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Addressing the Dress

The Dress Debate of 2015 has divided people around the world into two teams: Blue and Black versus White and Gold. However, this debate can be resolved with the knowledge that color is a visual perception, and is open to interpretation to all people. In our retinas, we have different color-sensing receptors that identify various levels of blue, red, and green. All of these different color sensors are stimulated in different amounts by light entering our eyes, and therefore, our brains interpret particular colors. However, it gets more complex, with the integration of the visual cues around The Dress that make us perceive two different color patterns. For example, if we take a color swatch from bright lighting conditions, and bring it into a shadow, our brain will perceive that color swatch as a darker color. Side-by-side, an identical color swatch can be perceived as two different colors! This is known as color constancy—a phenomenon that is responsible for causing the perceived color change based on surrounding colors and shadows. This further proves that we see the world with our brain, where the eyes are an eminent relay station, and that the brain itself is influenced by our experiences and assumptions.

Blog contribution by Anna Parfenova, Optometry Intern, College of Optometry, Western University of Health Sciences.

 

Could going to the movies be an indicator to get your next eye exam?

Could going to the movies be an indicator to get your next eye exam?

3da

In today’s world, 3D technology has become more popular and common in gaming systems, television, and especially movies. Most people are able to enjoy this thrilling experience through its realistic and close-up features. Nonetheless, there are some who find viewing 3D films gives them discomfort or makes them nauseated. According to the American Optometric Association (AOA), viewers who feel the 3 D’s of 3D viewing (Dizziness, Discomfort, or lack of perceived Depth perception) should get a comprehensive eye exam by an optometrists.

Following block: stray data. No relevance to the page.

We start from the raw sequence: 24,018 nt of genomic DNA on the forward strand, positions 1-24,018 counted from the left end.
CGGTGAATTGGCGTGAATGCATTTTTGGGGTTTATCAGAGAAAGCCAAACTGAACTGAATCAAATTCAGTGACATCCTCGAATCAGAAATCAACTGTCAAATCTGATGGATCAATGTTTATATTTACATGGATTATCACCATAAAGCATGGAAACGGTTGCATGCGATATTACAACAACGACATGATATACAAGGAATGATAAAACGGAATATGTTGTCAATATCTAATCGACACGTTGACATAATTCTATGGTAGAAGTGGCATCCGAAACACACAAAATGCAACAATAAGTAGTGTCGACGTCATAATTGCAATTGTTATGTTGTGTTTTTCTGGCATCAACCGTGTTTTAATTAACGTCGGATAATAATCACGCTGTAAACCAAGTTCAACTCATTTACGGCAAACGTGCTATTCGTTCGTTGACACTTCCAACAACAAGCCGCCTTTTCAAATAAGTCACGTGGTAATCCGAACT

Studies indicate that the problem may arise from eye conditions known as amblyopia (a difference in visual strength between the two eyes) or strabismus (the misalignment of the eyes). However, one of the biggest problems with 3D is the inability to accommodate. When we look at something close, our eyes have a “near reflex”—accommodation, convergence, and miosis (pupils get smaller). Convergence occurs when an object is pointed towards your nose. The muscles that control your eyeballs work in sync by rotating them inwards. You can try this by placing your finger 6 inches away from your friends face—you’ll notice that your friend will now look cross-eyed. Accommodation occurs when you are focusing on near objects. These functions are all completely normal in the real world. In a 3D movie however, when we see objects coming towards us, we converge but don’t accommodate—thus only two of the three “near reflexes” are working normally. This inability to perform all three “near reflexes” may cause eye discomfort or headaches.

If these problems continue to persist, one of the solutions may be to get your eyes checked by an eye doctor. Not only can a strabismus or the inability to accommodate  prevent you from watching 3D movies, it can also cause difficulties in other aspects of your life.

Blog contribution by Jeffrey Dang, Optometry Intern, College of Optometry ,Western University of Health Sciences